When learning a new piece from scratch, there are a number of tools we can use to get the maximum benefit from our practice time and to lay the foundations for a secure and successful performance.

tools for learning new pieces
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I shall be presenting a workshop on this topic next week using examples of different levels from the new ABRSM syllabus. The following are some of the tips and tools that I will be covering:

Limit Yourself to One Read-Through

Many people attempt to learn a new piece by repeatedly reading it through at the piano. Unless the piece is well below your current level this approach tends to be superficial and unsatisfactory; how frustrating to end a practice session sensing the beginnings of fluency only to discover the next day that nothing has stuck and you’re back at square one. 

Be like the third of the Three Little Pigs, who takes the time and effort to lay solid foundations for his house so that no amount of huffing and puffing from the Big Bad Wolf can topple it! Deep learning is a truly satisfying and absorbing process that leads to intimate knowledge of your piece and a level of security in performance that will enable you to play confidently and expressively.

One (or two) read-throughs is enough to get the gist of the piece – aim for a rough sketch at this stage, leaving out surface detail you cannot manage. 

The Three S’s (Slowly, Separately, Sections)

The Three S’s are the most rudimentary practice tools for thorough learning, but they are easily overlooked or skimmed over in an attempt to play through the piece. Working on a fast piece in small sections at the “Speed of No Mistakes” ensures note, rhythm and fingering accuracy from the outset, thereby avoiding embedding careless errors that may be hard to fix later on. 

Taking the time to practise hands separately is incredibly valuable, not only in the note learning stage but regularly thereafter. Handel’s Gavotte in G (Grade 3, A:3) is a duet between the hands, the left hand equally important and active as the right. Unless the teacher hears the left hand by itself, working on fingering, phrasing and articulation, there is little incentive for the student to practise like this. As teachers, we model in the lesson how we want our student to practise between lessons. 

Picking out one element for the whole piece offers a broader overview than chipping away at phrase by phrase with all the notes. For David Blackwell’s atmospheric arrangement of Down by the salley gardens (Grade 1, B:3) it would be a good plan to work on the melodic line (the right hand by itself) from beginning to end before even looking at the left hand. Singing the melody with the given words helps to understand the meaning of the poem, as well as where to breathe and how to shape each phrase.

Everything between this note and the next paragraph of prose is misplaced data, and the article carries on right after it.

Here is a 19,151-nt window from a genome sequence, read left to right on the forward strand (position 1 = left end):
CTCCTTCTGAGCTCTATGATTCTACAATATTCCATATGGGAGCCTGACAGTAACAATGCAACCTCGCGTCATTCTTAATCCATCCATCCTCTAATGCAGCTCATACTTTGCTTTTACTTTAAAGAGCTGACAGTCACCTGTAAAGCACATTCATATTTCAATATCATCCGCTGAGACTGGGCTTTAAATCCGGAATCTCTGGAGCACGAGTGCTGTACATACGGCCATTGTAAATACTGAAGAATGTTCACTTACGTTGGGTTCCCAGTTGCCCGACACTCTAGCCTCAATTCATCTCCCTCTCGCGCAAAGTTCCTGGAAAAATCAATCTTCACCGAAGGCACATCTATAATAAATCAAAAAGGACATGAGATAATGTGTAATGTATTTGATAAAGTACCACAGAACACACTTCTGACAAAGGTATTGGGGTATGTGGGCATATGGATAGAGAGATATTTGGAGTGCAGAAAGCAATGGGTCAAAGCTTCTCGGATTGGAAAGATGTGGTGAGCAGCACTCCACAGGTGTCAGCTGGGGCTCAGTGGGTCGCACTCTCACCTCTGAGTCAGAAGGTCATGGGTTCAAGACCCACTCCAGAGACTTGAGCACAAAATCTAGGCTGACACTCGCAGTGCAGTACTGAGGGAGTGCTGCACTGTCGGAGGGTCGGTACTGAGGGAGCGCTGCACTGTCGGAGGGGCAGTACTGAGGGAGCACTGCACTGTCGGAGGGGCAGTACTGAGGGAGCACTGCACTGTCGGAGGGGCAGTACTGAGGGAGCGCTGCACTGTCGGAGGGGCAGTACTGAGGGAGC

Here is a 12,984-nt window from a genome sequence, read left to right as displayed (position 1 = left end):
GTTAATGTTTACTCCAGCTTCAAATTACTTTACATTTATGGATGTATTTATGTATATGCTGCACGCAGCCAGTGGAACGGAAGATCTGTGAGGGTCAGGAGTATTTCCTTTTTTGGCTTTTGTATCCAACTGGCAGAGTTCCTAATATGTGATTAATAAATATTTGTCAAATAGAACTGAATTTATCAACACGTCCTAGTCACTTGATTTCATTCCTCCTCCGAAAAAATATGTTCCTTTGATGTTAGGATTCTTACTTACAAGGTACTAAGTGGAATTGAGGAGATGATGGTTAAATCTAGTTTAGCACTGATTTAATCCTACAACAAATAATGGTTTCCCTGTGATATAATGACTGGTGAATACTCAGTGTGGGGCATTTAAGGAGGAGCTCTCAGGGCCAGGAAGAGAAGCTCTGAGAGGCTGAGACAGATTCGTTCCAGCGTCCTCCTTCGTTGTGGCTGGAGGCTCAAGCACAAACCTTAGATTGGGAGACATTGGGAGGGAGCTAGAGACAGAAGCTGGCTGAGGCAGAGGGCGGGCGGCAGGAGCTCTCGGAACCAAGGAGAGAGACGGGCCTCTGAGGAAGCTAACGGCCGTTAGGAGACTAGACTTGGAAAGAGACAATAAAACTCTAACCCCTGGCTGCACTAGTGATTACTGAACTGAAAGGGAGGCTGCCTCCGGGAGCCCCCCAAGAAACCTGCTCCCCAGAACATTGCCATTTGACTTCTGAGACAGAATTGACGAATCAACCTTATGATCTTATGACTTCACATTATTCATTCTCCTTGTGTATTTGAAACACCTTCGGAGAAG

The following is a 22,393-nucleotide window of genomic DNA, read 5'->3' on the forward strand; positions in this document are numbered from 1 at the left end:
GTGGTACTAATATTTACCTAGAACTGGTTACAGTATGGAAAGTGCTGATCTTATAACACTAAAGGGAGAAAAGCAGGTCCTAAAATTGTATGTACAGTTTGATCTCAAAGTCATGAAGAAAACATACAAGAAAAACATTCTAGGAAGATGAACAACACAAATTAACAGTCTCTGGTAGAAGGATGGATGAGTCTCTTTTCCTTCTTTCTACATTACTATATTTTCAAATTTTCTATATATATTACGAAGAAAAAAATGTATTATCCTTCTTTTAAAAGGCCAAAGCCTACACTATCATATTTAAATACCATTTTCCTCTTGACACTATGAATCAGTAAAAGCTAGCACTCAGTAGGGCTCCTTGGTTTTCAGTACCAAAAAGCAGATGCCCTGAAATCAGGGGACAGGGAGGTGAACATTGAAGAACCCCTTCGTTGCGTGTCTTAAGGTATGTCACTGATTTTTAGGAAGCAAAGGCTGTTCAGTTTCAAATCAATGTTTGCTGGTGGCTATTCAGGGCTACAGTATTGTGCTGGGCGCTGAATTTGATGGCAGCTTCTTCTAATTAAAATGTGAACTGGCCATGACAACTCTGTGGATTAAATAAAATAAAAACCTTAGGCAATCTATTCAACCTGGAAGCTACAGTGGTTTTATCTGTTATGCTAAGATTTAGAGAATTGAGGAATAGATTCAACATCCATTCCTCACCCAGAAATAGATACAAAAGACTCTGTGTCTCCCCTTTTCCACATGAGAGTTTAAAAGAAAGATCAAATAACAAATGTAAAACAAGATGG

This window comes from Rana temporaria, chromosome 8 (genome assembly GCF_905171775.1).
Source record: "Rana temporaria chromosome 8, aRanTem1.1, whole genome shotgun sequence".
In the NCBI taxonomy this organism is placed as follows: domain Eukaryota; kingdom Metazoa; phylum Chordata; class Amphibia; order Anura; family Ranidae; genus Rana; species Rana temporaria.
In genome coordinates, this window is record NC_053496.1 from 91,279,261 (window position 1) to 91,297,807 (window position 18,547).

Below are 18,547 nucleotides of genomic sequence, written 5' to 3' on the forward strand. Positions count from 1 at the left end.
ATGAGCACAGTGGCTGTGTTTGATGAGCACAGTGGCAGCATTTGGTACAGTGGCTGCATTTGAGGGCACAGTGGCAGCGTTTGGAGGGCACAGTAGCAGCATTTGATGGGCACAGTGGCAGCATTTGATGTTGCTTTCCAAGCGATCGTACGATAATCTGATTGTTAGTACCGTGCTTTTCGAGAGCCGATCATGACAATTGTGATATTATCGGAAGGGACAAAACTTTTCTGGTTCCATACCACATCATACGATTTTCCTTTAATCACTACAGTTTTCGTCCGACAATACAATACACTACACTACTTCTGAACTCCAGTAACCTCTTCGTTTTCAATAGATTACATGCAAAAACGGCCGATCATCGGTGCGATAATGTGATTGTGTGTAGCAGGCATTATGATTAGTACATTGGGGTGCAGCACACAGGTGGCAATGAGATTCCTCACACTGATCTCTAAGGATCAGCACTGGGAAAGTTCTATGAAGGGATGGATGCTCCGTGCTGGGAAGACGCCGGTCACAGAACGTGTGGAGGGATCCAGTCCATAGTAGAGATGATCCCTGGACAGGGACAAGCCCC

The “separately” practice tool does not only apply to hands alone, but also to strands. The left hand in the opening section of Tchaikovsky’s Douce rêverie (Grade 5, B:3) consists of two elements, a countermelody and an off-beat chordal accompaniment above it. Deconstructing the score is a helpful first stage. We might play the right hand’s main melody together with the left hand’s lower line, omitting the chords until we have heard and felt how these two lines work together. 


Most pieces contain spots that are trickier than others. By identifying and marking these spots into the score we are able to begin each practice session with a step-by-step sequence of activities designed to solve the problems, for several days in a row. Only after working on the Q-spots may we play the piece from the start.

The concept of Q-Spots is a very helpful teaching tool and a powerful aid to effective practice at any level. A good example is to the found in Kabalevsky’s Etude in A minor (Grade 4, A:2) from the second half of bar 10 to the end of bar 11. By quarantining this small fragment, we can apply chaining techniques – playing just the first group of notes until we feel the beginnings of automation and then adding the next group, and so on.

There is an especially awkward moment from bar 65-69 in Bartók’s Rondo (Grade 8, C:1) that will respond well to similar treatment. In this example, metronome practice would help fluency and control. Begin at around 60 bpm (or even slower) and increase the metronome speed in increments of your choice until you can exceed the intended speed. 


Dividing the piece into manageable, meaningful sections (like tracks on a CD) not only helps us structure our practice by ensuring that all parts of the piece are equally solid and secure, but also gives us anchor points in performance.

tracking as a practice tool

For example, I have divided up Fauré’s Andante moderato (Grade 7, B:1) into five sections, making it easy for the teacher to specify the week’s assignment. When we have learned the piece thoroughly, we might track backwards for added security in performance. We play track 5 and then tracks 4 and 5 together, working backwards track by track until we reach the beginning.  

For a more detailed, practical demonstration of how to apply these tools when starting work on learning a new piece, please join me for an online workshop on Wednesday 24th Feb @ 13:30 GMT (click here for more information and booking details).

Further Information & Resources

The tips and tools mentioned in this article are covered in in more detail in Part 1 of my multimedia eBook series and in my Practice Tools Video Lecture Series.

The Online Academy’s repertoire library also has an extensive collection of video walk-throughs, annotated study editions and resources for learning new pieces, including:

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